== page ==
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The Real Reason Steven Yeun Stopped Playing Glenn On The Walking Dead

Sweating, scared, and hopeless, Rick Grimes (Andrew Lincoln) braces his forehead against the cold steel of his gun, which he's just used to kill a walker in the pilot episode of The Walking Dead. He and the re-dead undead are stuck in a tank surrounded by the flesh-eaters on all sides. He's not stupid. He knows he's finished. Then... a voice. Strained through the static of the cockpit's old radio, it says, "Hey you. Dumb*ss." There's a slight pause, Rick looking up in disbelief as the sound of a human voice registers in his ears. "Yeah, you in the tank. Cozy in there?" Before we learn who's behind the voice, the camera zooms out over the city of Atlanta and the episode ends. Episode 2, however, wastes no time introducing this mysterious new character to us: Glenn Rhee (Steven Yeun).

Glenn became a fan favorite over the course of the show, reminding viewers that there's light even in the darkest of times. The Walking Dead itself, however, doesn't play favorites, and Glenn meets his fate in the form of Negan's (Jeffrey Dean Morgan) bat Lucille at the beginning of season 7. Yeun had no choice but to leave after that, but there's more to his departure than just his character's untimely death.

Steven Yeun wanted to stretch his acting muscles

Steven Yeun spoke with fellow thespian Riz Ahmed for Variety's Actor on Actor, and naturally The Walking Dead came up; being part of a series that big doesn't just vanish from the public consciousness when an actor moves on to different projects, after all — especially when they play a character as beloved as Glenn. It's an extremely special role to Yeun, but he also openly admitted that he didn't mind leaving the character behind.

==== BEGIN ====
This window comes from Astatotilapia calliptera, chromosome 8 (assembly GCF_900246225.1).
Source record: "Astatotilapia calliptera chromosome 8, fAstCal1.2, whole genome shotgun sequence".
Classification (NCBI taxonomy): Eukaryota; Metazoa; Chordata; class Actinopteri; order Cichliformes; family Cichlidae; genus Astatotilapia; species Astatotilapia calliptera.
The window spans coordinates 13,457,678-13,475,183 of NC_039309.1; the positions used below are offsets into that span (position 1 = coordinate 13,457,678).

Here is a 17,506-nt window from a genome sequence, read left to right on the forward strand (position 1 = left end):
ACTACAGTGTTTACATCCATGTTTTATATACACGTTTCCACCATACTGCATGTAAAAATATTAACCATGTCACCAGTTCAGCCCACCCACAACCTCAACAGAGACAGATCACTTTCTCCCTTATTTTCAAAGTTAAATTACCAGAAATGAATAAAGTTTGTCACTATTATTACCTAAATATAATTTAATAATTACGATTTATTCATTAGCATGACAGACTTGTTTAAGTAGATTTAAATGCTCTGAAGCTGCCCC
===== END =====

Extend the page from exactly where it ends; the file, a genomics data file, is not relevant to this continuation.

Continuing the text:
Glenn is a "plucky, nice guy — nice to everybody," Yeun said, and, while he enjoys expressing that part of himself as an actor, he was only able to do it for so long before it got to him. "There was a point in which I realized that, he almost became a ceiling, because I became an idea over a human character," Yeun said. From his perspective, that limited where he was able to go as an actor, and being or feeling boxed in is the last thing any actor wants; it was time to move on. "There really wasn't much of a fight on my end," the actor clarified about the writers' decision to kill Glenn off, adding that "it was still sad" regardless.

Since departing from post-apocalyptic Georgia, Yeun has made the most of his time, appearing in critically acclaimed projects like Sorry to Bother You, Burning, and Minari — productions that allowed him to explore roles other than the "genial natured guy." Fans will always remember and miss Yeun as Glenn, but it's a wonderful thing that he's been able to expand his body of work elsewhere.